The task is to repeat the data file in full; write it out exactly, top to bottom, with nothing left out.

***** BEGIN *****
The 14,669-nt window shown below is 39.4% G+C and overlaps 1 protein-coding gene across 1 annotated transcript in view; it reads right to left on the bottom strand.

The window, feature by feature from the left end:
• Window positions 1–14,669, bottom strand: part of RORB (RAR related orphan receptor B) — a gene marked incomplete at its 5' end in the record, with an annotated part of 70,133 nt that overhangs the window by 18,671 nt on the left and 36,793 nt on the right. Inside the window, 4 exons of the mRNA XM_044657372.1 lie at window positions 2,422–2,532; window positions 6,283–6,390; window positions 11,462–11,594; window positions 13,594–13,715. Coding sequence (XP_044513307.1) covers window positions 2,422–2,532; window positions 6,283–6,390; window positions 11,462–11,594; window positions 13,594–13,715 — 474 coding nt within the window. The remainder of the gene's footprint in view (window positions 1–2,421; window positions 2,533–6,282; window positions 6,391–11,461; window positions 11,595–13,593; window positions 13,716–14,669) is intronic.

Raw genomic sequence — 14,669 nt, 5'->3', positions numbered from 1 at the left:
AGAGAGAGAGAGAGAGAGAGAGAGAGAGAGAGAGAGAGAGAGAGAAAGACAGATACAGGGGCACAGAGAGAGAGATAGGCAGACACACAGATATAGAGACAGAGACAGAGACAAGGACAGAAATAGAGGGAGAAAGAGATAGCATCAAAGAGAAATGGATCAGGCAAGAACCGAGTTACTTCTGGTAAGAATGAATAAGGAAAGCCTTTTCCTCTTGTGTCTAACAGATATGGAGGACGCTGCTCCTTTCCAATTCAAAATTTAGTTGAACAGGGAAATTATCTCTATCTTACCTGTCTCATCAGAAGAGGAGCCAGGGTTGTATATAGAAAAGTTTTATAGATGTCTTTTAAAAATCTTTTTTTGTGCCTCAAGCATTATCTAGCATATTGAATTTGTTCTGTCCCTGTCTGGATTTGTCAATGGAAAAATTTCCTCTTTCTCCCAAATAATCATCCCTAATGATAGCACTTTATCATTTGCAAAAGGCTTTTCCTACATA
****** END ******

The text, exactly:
The 14,669-nt window shown below is 39.4% G+C and overlaps 1 protein-coding gene across 1 annotated transcript in view; it reads right to left on the bottom strand.

The window, feature by feature from the left end:
• Window positions 1–14,669, bottom strand: part of RORB (RAR related orphan receptor B) — a gene marked incomplete at its 5' end in the record, with an annotated part of 70,133 nt that overhangs the window by 18,671 nt on the left and 36,793 nt on the right. Inside the window, 4 exons of the mRNA XM_044657372.1 lie at window positions 2,422–2,532; window positions 6,283–6,390; window positions 11,462–11,594; window positions 13,594–13,715. Coding sequence (XP_044513307.1) covers window positions 2,422–2,532; window positions 6,283–6,390; window positions 11,462–11,594; window positions 13,594–13,715 — 474 coding nt within the window. The remainder of the gene's footprint in view (window positions 1–2,421; window positions 2,533–6,282; window positions 6,391–11,461; window positions 11,595–13,593; window positions 13,716–14,669) is intronic.

Raw genomic sequence — 14,669 nt, 5'->3', positions numbered from 1 at the left:
AGAGAGAGAGAGAGAGAGAGAGAGAGAGAGAGAGAGAGAGAGAGAAAGACAGATACAGGGGCACAGAGAGAGAGATAGGCAGACACACAGATATAGAGACAGAGACAGAGACAAGGACAGAAATAGAGGGAGAAAGAGATAGCATCAAAGAGAAATGGATCAGGCAAGAACCGAGTTACTTCTGGTAAGAATGAATAAGGAAAGCCTTTTCCTCTTGTGTCTAACAGATATGGAGGACGCTGCTCCTTTCCAATTCAAAATTTAGTTGAACAGGGAAATTATCTCTATCTTACCTGTCTCATCAGAAGAGGAGCCAGGGTTGTATATAGAAAAGTTTTATAGATGTCTTTTAAAAATCTTTTTTTGTGCCTCAAGCATTATCTAGCATATTGAATTTGTTCTGTCCCTGTCTGGATTTGTCAATGGAAAAATTTCCTCTTTCTCCCAAATAATCATCCCTAATGATAGCACTTTATCATTTGCAAAAGGCTTTTCCTACATA